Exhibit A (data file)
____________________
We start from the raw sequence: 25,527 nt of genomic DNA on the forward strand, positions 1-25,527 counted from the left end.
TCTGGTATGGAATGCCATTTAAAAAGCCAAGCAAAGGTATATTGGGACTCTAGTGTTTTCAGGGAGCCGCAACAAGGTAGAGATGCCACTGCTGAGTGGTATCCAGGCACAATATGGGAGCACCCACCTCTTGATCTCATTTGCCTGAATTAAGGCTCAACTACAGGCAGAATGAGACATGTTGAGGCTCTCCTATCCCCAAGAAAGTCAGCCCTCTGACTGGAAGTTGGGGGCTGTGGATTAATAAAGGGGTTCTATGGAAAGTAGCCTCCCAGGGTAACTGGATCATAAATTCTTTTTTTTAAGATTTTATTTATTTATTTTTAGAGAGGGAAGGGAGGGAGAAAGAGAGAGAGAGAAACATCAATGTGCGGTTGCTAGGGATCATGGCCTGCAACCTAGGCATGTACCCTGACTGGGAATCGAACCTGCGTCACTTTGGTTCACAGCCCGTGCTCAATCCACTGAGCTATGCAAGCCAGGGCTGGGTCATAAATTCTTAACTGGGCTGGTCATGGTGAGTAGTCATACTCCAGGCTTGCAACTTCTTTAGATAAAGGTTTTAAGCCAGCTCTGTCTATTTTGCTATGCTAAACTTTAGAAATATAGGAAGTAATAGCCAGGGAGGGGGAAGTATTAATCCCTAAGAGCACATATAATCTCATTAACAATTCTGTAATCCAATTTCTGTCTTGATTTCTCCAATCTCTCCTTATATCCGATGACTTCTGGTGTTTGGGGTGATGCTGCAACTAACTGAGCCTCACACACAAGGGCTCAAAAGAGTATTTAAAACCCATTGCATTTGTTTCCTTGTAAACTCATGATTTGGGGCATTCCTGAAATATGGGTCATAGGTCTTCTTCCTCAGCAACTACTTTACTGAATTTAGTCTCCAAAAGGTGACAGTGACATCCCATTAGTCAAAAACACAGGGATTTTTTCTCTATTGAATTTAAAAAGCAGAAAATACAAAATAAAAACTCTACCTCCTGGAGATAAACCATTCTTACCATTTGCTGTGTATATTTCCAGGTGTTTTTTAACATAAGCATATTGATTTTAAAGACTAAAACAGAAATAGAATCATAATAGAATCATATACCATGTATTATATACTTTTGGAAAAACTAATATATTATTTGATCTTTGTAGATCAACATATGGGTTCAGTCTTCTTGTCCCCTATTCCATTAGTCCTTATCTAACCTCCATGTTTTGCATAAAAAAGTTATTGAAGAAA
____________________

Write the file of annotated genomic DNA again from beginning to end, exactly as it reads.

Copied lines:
We start from the raw sequence: 25,527 nt of genomic DNA on the forward strand, positions 1-25,527 counted from the left end.
TCTGGTATGGAATGCCATTTAAAAAGCCAAGCAAAGGTATATTGGGACTCTAGTGTTTTCAGGGAGCCGCAACAAGGTAGAGATGCCACTGCTGAGTGGTATCCAGGCACAATATGGGAGCACCCACCTCTTGATCTCATTTGCCTGAATTAAGGCTCAACTACAGGCAGAATGAGACATGTTGAGGCTCTCCTATCCCCAAGAAAGTCAGCCCTCTGACTGGAAGTTGGGGGCTGTGGATTAATAAAGGGGTTCTATGGAAAGTAGCCTCCCAGGGTAACTGGATCATAAATTCTTTTTTTTAAGATTTTATTTATTTATTTTTAGAGAGGGAAGGGAGGGAGAAAGAGAGAGAGAGAAACATCAATGTGCGGTTGCTAGGGATCATGGCCTGCAACCTAGGCATGTACCCTGACTGGGAATCGAACCTGCGTCACTTTGGTTCACAGCCCGTGCTCAATCCACTGAGCTATGCAAGCCAGGGCTGGGTCATAAATTCTTAACTGGGCTGGTCATGGTGAGTAGTCATACTCCAGGCTTGCAACTTCTTTAGATAAAGGTTTTAAGCCAGCTCTGTCTATTTTGCTATGCTAAACTTTAGAAATATAGGAAGTAATAGCCAGGGAGGGGGAAGTATTAATCCCTAAGAGCACATATAATCTCATTAACAATTCTGTAATCCAATTTCTGTCTTGATTTCTCCAATCTCTCCTTATATCCGATGACTTCTGGTGTTTGGGGTGATGCTGCAACTAACTGAGCCTCACACACAAGGGCTCAAAAGAGTATTTAAAACCCATTGCATTTGTTTCCTTGTAAACTCATGATTTGGGGCATTCCTGAAATATGGGTCATAGGTCTTCTTCCTCAGCAACTACTTTACTGAATTTAGTCTCCAAAAGGTGACAGTGACATCCCATTAGTCAAAAACACAGGGATTTTTTCTCTATTGAATTTAAAAAGCAGAAAATACAAAATAAAAACTCTACCTCCTGGAGATAAACCATTCTTACCATTTGCTGTGTATATTTCCAGGTGTTTTTTAACATAAGCATATTGATTTTAAAGACTAAAACAGAAATAGAATCATAATAGAATCATATACCATGTATTATATACTTTTGGAAAAACTAATATATTATTTGATCTTTGTAGATCAACATATGGGTTCAGTCTTCTTGTCCCCTATTCCATTAGTCCTTATCTAACCTCCATGTTTTGCATAAAAAAGTTATTGAAGAAA